Category Archives: Inventions

New ideas or ways of doing things

Handcuffs…er Manual Handling aid

We have recently started moving our manikins on and off beds and various shelves using a typical spinal board.  Nothing new here.  We often wrap them up in a sheet which works really well to keep everything contained and keeps the dust off for longer term storage.  For quicker moves – particularly for BLS practice on the floor where you don’t want a sheet (like you would on a bed), the manikins become a bit more awkward with their arms falling down.

The solution to this was a simple strap with loops in the ends like a set of handcuffs.  This is easy to store and use and prevents the arms from falling down while rolling on/off a backboard whether it’s onto the floor or a bed or shelf.

Once on the backboard, ANY trolley/cart will serve to help move them around.  Much more maneuverable than a bed or even an ambulance barouche.

The strap is about 600mm long with about 150mm ‘long’ (300-400mm circumference) loops in each end.  About 1 meter of simple webbing = $1.

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There has been a new requirement to label heavier manikins with warning signs indicating two-person handling was required.  We have added these signs to the handcuffs.

handcuffs and sign

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Mobile LearningSpace cameras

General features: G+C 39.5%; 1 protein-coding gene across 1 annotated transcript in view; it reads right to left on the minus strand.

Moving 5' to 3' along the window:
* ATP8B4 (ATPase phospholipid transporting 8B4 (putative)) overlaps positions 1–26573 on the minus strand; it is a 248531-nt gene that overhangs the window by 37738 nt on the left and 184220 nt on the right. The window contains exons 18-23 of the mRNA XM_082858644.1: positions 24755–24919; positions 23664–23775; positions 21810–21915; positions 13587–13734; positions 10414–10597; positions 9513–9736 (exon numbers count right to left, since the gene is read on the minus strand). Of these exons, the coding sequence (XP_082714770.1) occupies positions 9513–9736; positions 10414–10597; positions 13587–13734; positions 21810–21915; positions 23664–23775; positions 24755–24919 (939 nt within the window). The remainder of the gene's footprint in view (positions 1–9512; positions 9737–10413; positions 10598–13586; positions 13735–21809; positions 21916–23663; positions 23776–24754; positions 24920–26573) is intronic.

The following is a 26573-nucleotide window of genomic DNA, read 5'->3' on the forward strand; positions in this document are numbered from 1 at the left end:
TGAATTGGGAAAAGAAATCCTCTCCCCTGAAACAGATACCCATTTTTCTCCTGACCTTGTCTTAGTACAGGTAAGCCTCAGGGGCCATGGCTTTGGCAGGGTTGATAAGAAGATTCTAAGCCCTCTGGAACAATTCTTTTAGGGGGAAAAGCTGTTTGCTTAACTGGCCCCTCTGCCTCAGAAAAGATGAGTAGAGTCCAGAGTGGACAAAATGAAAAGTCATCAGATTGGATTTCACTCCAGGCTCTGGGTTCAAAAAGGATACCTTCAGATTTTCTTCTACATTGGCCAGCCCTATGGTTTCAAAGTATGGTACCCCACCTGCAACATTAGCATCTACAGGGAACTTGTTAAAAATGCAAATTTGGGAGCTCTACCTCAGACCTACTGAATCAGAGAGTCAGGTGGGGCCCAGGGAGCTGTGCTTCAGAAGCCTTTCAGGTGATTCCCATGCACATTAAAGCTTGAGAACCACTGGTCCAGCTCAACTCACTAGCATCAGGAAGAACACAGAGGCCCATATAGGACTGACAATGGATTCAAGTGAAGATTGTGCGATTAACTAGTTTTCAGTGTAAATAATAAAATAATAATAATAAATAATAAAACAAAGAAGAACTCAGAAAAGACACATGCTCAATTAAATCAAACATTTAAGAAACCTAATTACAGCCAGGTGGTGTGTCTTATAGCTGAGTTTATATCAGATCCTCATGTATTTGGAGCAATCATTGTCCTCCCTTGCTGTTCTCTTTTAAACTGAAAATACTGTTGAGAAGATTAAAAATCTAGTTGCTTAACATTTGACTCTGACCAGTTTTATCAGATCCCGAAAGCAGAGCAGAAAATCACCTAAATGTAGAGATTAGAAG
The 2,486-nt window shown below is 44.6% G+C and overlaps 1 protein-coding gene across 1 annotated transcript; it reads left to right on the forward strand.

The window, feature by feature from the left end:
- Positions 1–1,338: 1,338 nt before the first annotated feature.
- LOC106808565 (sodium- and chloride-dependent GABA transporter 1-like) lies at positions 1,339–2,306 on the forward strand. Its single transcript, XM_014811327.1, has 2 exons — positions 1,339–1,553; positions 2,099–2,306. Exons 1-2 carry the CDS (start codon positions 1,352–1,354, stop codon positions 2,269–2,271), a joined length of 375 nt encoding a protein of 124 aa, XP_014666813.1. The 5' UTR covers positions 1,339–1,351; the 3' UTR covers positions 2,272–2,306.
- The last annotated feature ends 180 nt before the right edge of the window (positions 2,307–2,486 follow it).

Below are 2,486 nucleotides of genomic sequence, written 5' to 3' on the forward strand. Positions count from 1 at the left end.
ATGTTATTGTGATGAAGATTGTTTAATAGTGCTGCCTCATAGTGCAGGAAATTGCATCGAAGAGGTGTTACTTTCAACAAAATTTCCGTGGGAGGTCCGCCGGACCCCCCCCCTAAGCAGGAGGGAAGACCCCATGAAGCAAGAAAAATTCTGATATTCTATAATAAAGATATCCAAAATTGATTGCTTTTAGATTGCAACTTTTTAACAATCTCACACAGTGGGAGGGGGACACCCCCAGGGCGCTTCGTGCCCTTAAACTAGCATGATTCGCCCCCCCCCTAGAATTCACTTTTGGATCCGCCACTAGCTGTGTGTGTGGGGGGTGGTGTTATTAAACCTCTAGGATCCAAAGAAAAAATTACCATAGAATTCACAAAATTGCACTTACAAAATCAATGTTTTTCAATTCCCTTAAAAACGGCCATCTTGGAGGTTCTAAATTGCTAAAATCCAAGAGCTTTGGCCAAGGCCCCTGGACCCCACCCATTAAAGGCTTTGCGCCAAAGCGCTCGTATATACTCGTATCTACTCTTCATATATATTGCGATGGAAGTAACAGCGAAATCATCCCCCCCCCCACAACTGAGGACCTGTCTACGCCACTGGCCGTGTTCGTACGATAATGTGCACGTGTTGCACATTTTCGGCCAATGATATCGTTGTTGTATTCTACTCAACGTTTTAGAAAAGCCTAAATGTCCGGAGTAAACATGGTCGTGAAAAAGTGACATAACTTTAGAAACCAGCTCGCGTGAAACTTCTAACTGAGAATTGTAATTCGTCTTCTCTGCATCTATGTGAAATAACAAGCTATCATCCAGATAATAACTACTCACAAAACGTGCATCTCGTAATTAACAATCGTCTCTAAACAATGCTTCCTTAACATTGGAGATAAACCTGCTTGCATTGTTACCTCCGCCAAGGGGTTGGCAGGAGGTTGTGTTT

We use CAE Healthcare’s Learning Space as a video capture and playback system.  Typically, recording is done in dedicated clinical simulation spaces with fixed cameras and microphones.  For a variety of reasons, we need some additional cameras that can be temporarily placed in one of several other teaching spaces on an infrequent, as-needed basis.

To do this requires a camera, audio encoder, microphone and some sort of stand to put it all on.  When we were first investigating use of IP cameras, we used an old IV pole as a temporary mount with a simple aluminum bracket on top.  For these mobile cameras, we acquired some additional IV poles from EvoCare in Brisbane, model EV3501C75H4 $215 ea incl GST & shipping.  This pole has a removable top section that holds the IV bag arms.  When this section is removed, the top of the pole is just a straight piece of tube (just under 20mm diameter) with a spring-loaded locking button to hold the top section in place.

overivew

 

On the top, I created a simple folded aluminum bracket with a piece of 20mm ID tubing tie wrapped under the ledge.  Conveniently, the bolt spacing for the camera and audio encoder were the same, so they could be mounted back to back using the same holes.

The camera is an Axis M3006 HD IP camera.  The audio encoder is an Axis P8221 and the microphone is an AudioTechnica Pro44.  A short adapter joins the microphone cable to the encoder.

audio encoder camera microphone

A nice hook from Ikea was attached to the middle of the stand using more tie wraps and some double-sided foam tape.  The IV stand manufacturer cautioned that this thin wall tubing was not suitable for mounting IV pumps, so we started with something lightweight.  The point of this hook was simply to hold the cables and microphone when not in use.  A plastic cup was used to hold the microphone and the cables (mic + 2x Ethernet) were coiled and hung on the hook.